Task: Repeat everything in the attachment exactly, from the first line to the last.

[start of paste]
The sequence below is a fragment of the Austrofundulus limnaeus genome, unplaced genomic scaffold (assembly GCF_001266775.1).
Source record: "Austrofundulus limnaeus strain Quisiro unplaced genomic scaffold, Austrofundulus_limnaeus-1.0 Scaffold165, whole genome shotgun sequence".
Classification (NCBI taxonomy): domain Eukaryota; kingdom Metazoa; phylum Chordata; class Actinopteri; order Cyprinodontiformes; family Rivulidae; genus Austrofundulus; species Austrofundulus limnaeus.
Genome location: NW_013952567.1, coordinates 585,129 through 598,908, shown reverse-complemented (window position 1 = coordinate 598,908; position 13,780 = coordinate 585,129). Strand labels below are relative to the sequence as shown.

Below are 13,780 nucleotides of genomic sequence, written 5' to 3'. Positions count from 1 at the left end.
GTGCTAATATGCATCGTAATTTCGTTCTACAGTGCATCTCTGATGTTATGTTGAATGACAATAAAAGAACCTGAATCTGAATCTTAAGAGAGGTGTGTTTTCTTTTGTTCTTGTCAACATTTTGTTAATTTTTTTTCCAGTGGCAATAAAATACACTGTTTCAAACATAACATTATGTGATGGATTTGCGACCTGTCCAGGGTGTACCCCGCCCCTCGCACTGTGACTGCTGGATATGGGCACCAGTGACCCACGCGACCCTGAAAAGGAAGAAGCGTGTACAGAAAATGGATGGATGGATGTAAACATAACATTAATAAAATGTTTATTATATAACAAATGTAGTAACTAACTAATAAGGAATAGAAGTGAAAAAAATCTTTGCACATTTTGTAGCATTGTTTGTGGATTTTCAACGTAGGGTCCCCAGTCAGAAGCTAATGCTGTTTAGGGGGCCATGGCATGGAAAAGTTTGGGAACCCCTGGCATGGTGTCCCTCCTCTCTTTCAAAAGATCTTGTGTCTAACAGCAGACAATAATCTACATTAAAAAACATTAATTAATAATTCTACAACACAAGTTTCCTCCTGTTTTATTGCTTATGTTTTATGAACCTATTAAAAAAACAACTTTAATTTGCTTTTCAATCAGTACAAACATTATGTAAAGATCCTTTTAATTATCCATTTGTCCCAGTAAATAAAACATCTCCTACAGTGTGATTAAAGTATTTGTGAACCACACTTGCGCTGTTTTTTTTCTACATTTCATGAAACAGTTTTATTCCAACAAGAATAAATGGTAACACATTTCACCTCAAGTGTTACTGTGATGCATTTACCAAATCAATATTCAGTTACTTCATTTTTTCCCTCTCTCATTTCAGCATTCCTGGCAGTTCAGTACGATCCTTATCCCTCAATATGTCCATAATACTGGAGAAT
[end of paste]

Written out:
The sequence below is a fragment of the Austrofundulus limnaeus genome, unplaced genomic scaffold (assembly GCF_001266775.1).
Source record: "Austrofundulus limnaeus strain Quisiro unplaced genomic scaffold, Austrofundulus_limnaeus-1.0 Scaffold165, whole genome shotgun sequence".
Classification (NCBI taxonomy): domain Eukaryota; kingdom Metazoa; phylum Chordata; class Actinopteri; order Cyprinodontiformes; family Rivulidae; genus Austrofundulus; species Austrofundulus limnaeus.
Genome location: NW_013952567.1, coordinates 585,129 through 598,908, shown reverse-complemented (window position 1 = coordinate 598,908; position 13,780 = coordinate 585,129). Strand labels below are relative to the sequence as shown.

Below are 13,780 nucleotides of genomic sequence, written 5' to 3'. Positions count from 1 at the left end.
GTGCTAATATGCATCGTAATTTCGTTCTACAGTGCATCTCTGATGTTATGTTGAATGACAATAAAAGAACCTGAATCTGAATCTTAAGAGAGGTGTGTTTTCTTTTGTTCTTGTCAACATTTTGTTAATTTTTTTTCCAGTGGCAATAAAATACACTGTTTCAAACATAACATTATGTGATGGATTTGCGACCTGTCCAGGGTGTACCCCGCCCCTCGCACTGTGACTGCTGGATATGGGCACCAGTGACCCACGCGACCCTGAAAAGGAAGAAGCGTGTACAGAAAATGGATGGATGGATGTAAACATAACATTAATAAAATGTTTATTATATAACAAATGTAGTAACTAACTAATAAGGAATAGAAGTGAAAAAAATCTTTGCACATTTTGTAGCATTGTTTGTGGATTTTCAACGTAGGGTCCCCAGTCAGAAGCTAATGCTGTTTAGGGGGCCATGGCATGGAAAAGTTTGGGAACCCCTGGCATGGTGTCCCTCCTCTCTTTCAAAAGATCTTGTGTCTAACAGCAGACAATAATCTACATTAAAAAACATTAATTAATAATTCTACAACACAAGTTTCCTCCTGTTTTATTGCTTATGTTTTATGAACCTATTAAAAAAACAACTTTAATTTGCTTTTCAATCAGTACAAACATTATGTAAAGATCCTTTTAATTATCCATTTGTCCCAGTAAATAAAACATCTCCTACAGTGTGATTAAAGTATTTGTGAACCACACTTGCGCTGTTTTTTTTCTACATTTCATGAAACAGTTTTATTCCAACAAGAATAAATGGTAACACATTTCACCTCAAGTGTTACTGTGATGCATTTACCAAATCAATATTCAGTTACTTCATTTTTTCCCTCTCTCATTTCAGCATTCCTGGCAGTTCAGTACGATCCTTATCCCTCAATATGTCCATAATACTGGAGAAT